European Union

Austrian anti-refugee campaign as a fight against the poor

Governmental policy is creating poverty and fighting the poor at the same time.
Syrian refugees in Vienna

In recent months, the Austrian Social Democrats, together with their junior coalition partner, the Austrian People’s Party (ÖVP), seem to have re-established a social category from the nineteenth century and the interwar period: the notion of the “unworthy poor”. Under the assumption that their poverty is partly self-inflicted, Karl Marx and Friedrich Engels analysed the situation of a sub-proletarian class they called the Lumpenproletariat. In the view of this Marxist theorem, vagabonds, day labourers, prostitutes, “criminals” and so on, were, in contrast to the industrial proletariat, more or less human waste, passive and incapable of recognising the necessity of revolutionary politics. Of course the bourgeoisie wasn’t troubled by these assumptions at all.

With the recent attempts to cut social benefits for acknowledged refugees (in spite of violating the principle of equality), the Austrian government is about to establish a new sub-proletarian class.

Today the “migration problem” is being used to refresh the notion of dangerous and useless vagabonds who are a threat to society. With the recent attempts to cut social benefits for acknowledged refugees (in spite of violating the principle of equality), the Austrian government is about to establish a new sub-proletarian class. This policy comes hand in hand with preparations to cut financial aid for non-EU citizens. For example, child support for workers from Eastern European countries is planned to be capped at the amount people would receive in their home countries. The dominant credo at the moment is “that something has to be done”. The Austrian foreign minister, Sebastian Kurz, and the interior minister, Johanna Mikl-Leitner (jointly with her counterpart in government, the minister for defence) are openly violating European Community Law by trying to impose so-called daily and general “upper limits” (Obergrenzen) for refugees, illegally forcing them to wait at the Austrian border before they can apply for asylum. At the same time, politicians try to show strength on the “home front” by proposing the above-mentioned law restrictions. Of course, the true “gains” of the discussed measures for the public treasury would be minimal (perhaps 30 million a year), but the effects for the poorest in society will be severe. Keeping in mind that most of the refugees arriving in Austria are minors or young adults, the current integration and social policy is forcing them into an inescapable poverty trap. We are witnessing the construction of a new isolated social group with people thrown back to rely only on the solidarity of their families or ethnic groups. It is a development other European countries have already gone through.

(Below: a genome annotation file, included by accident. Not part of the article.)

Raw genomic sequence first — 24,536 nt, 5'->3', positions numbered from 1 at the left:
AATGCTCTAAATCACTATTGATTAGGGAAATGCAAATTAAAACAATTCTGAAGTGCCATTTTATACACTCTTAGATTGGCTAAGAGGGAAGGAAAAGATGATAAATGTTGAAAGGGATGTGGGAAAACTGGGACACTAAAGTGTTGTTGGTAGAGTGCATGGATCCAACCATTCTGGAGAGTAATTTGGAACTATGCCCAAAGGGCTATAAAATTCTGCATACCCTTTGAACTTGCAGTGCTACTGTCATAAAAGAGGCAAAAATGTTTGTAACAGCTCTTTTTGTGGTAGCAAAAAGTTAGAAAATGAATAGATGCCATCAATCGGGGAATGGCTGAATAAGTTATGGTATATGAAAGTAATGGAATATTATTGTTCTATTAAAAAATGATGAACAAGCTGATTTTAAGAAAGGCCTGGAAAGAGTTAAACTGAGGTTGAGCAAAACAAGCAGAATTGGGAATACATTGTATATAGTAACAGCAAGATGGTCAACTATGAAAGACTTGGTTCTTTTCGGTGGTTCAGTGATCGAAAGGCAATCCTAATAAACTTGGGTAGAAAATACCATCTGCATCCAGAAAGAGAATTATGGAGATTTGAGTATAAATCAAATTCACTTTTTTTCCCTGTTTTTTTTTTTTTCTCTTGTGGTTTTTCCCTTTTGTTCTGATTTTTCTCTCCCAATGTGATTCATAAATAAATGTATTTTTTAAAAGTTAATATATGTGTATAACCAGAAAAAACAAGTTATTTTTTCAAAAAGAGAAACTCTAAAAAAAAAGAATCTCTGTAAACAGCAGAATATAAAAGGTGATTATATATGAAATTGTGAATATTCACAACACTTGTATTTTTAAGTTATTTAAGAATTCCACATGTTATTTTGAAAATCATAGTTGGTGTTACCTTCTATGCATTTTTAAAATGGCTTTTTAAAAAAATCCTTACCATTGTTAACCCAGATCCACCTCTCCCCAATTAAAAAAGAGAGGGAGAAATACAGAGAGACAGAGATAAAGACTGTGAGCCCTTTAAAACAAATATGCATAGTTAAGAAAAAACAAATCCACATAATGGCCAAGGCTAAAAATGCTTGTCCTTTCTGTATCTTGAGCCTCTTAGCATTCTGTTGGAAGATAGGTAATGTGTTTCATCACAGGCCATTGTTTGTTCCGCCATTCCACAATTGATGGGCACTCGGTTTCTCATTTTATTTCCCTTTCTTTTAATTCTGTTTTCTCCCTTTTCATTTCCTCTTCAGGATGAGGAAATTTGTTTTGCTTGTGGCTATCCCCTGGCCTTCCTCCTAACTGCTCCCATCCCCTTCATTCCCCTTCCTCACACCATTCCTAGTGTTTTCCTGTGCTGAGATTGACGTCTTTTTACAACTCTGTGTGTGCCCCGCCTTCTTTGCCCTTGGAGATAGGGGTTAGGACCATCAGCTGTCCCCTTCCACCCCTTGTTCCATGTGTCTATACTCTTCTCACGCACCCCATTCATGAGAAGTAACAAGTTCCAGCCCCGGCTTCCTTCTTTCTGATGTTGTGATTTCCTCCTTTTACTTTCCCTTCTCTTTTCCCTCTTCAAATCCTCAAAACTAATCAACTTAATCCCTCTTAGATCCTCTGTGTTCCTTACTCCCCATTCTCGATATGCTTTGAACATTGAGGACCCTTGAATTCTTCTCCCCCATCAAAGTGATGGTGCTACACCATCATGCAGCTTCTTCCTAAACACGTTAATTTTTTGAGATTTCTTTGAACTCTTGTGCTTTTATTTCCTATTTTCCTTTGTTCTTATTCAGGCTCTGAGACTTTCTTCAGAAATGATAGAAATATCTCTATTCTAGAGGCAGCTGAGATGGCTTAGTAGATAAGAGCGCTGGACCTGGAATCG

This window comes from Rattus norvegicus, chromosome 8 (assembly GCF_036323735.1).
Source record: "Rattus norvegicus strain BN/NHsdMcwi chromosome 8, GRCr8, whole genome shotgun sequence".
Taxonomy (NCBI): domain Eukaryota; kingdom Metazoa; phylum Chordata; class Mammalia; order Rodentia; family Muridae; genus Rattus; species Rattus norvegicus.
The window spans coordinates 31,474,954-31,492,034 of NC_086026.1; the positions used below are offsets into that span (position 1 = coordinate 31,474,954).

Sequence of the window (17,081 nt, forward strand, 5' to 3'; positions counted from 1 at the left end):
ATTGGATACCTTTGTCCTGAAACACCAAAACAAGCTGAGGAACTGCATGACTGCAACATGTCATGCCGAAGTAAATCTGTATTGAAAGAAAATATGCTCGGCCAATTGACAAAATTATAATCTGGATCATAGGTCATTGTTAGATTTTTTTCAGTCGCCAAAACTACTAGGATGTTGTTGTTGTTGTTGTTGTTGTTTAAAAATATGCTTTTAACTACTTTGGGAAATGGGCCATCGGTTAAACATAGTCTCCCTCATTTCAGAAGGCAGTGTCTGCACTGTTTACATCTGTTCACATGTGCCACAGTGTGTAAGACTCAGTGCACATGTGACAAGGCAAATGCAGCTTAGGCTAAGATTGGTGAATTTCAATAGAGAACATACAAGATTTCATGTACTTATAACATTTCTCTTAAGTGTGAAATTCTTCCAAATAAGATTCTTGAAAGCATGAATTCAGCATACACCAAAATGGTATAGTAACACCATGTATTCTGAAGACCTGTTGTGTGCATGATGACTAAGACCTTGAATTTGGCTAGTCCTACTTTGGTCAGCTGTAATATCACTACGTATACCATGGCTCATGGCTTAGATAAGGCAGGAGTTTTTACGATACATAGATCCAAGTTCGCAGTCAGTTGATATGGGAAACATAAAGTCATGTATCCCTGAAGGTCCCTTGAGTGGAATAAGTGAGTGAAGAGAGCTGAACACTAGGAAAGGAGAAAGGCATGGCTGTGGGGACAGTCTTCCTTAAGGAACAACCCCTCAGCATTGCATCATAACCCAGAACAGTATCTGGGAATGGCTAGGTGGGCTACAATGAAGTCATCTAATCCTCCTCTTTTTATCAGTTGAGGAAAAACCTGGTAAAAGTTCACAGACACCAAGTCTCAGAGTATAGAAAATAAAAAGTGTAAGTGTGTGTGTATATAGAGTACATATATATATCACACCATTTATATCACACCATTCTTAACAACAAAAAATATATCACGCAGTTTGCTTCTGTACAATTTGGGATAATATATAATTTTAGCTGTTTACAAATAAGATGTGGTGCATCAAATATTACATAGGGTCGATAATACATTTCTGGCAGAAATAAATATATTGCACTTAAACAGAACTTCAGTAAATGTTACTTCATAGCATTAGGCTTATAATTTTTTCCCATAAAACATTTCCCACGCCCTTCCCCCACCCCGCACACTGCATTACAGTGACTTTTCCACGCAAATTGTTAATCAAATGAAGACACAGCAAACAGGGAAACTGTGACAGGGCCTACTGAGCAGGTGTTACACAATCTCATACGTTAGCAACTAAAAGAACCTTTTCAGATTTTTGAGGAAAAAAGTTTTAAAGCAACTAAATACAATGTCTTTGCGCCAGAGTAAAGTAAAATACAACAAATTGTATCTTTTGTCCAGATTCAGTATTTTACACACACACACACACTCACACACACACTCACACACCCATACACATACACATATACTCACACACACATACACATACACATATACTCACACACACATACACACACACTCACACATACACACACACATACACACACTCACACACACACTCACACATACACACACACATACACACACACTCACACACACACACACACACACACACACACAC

Efforts to keep out refugees, which were increased at the Western Balkans conference held in Vienna last week, go hand in hand with restrictions against foreigners within the country. The effects of these disastrous measures are unforeseeable – for Austria but also for Europe. At the time of writing, Greece recalled its ambassador because Austria did not invite a Greek representative to the aforementioned Vienna meeting. The intended “domino effect” closed Austrian borders causing delays and barriers for refugees  started already with the announcement of quantitative restrictions. How safe can an acknowledged Afghan refugee feel in Austria, while being marked as a threat to the social framework and while seeing images of his fellow countrymen being rejected at the Macedonian border – a border that will soon be, according to Mikl-Leitner’s proposal, protected by Austrian police forces? Refugees in Austria are more and more identified as the main problem, without regard for their actual legal status. A number of commentators naively hide behind the imperative of what they believe are incontrovertible principles such as the right to asylum and the principle of equality. But the reality is that we are on a dangerous path, where governmental policy is creating poverty as well as fighting the poor at the same time – and there is no one willing or capable to defend their interests.

Featured photo by Josh Zakary (cc) Flickr.com

Thomas Wallerberger

Thomas Wallerberger

Studied social work, philosophy, and political science in Vienna. Works with unaccompanied refugee minors and is a member of the Republikanischer Club - neues Österreich. Author of articles and poems published in "Die Presse", "Wiener Zeitung", and "Zwischenwelt".

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Thomas Wallerberger
Studied social work, philosophy, and political science in Vienna. Works with unaccompanied refugee minors and is a member of the Republikanischer Club - neues Österreich. Author of articles and poems published in "Die Presse", "Wiener Zeitung", and "Zwischenwelt".

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